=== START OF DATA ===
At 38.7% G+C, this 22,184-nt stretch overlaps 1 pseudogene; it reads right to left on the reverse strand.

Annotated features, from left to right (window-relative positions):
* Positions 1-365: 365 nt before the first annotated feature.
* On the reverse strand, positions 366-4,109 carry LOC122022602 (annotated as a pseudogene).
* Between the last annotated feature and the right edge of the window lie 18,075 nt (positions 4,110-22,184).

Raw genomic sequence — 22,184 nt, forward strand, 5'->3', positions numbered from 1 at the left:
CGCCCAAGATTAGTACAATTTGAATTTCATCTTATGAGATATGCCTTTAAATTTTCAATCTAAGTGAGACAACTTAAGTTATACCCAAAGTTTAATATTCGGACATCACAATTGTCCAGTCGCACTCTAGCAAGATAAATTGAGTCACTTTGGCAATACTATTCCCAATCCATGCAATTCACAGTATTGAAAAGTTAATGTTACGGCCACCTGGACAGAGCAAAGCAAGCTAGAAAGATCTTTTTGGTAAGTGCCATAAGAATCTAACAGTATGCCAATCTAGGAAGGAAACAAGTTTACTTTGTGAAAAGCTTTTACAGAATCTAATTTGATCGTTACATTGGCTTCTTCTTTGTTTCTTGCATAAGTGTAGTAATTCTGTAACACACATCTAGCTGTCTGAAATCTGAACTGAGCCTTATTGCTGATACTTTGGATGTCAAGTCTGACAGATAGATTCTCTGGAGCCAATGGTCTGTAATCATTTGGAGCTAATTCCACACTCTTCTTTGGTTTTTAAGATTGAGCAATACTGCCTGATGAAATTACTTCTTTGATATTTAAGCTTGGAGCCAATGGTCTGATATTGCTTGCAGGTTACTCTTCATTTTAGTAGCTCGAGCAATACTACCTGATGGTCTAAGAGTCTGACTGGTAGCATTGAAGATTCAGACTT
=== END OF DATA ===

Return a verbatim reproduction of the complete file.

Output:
At 38.7% G+C, this 22,184-nt stretch overlaps 1 pseudogene; it reads right to left on the reverse strand.

Annotated features, from left to right (window-relative positions):
* Positions 1-365: 365 nt before the first annotated feature.
* On the reverse strand, positions 366-4,109 carry LOC122022602 (annotated as a pseudogene).
* Between the last annotated feature and the right edge of the window lie 18,075 nt (positions 4,110-22,184).

Raw genomic sequence — 22,184 nt, forward strand, 5'->3', positions numbered from 1 at the left:
CGCCCAAGATTAGTACAATTTGAATTTCATCTTATGAGATATGCCTTTAAATTTTCAATCTAAGTGAGACAACTTAAGTTATACCCAAAGTTTAATATTCGGACATCACAATTGTCCAGTCGCACTCTAGCAAGATAAATTGAGTCACTTTGGCAATACTATTCCCAATCCATGCAATTCACAGTATTGAAAAGTTAATGTTACGGCCACCTGGACAGAGCAAAGCAAGCTAGAAAGATCTTTTTGGTAAGTGCCATAAGAATCTAACAGTATGCCAATCTAGGAAGGAAACAAGTTTACTTTGTGAAAAGCTTTTACAGAATCTAATTTGATCGTTACATTGGCTTCTTCTTTGTTTCTTGCATAAGTGTAGTAATTCTGTAACACACATCTAGCTGTCTGAAATCTGAACTGAGCCTTATTGCTGATACTTTGGATGTCAAGTCTGACAGATAGATTCTCTGGAGCCAATGGTCTGTAATCATTTGGAGCTAATTCCACACTCTTCTTTGGTTTTTAAGATTGAGCAATACTGCCTGATGAAATTACTTCTTTGATATTTAAGCTTGGAGCCAATGGTCTGATATTGCTTGCAGGTTACTCTTCATTTTAGTAGCTCGAGCAATACTACCTGATGGTCTAAGAGTCTGACTGGTAGCATTGAAGATTCAGACTT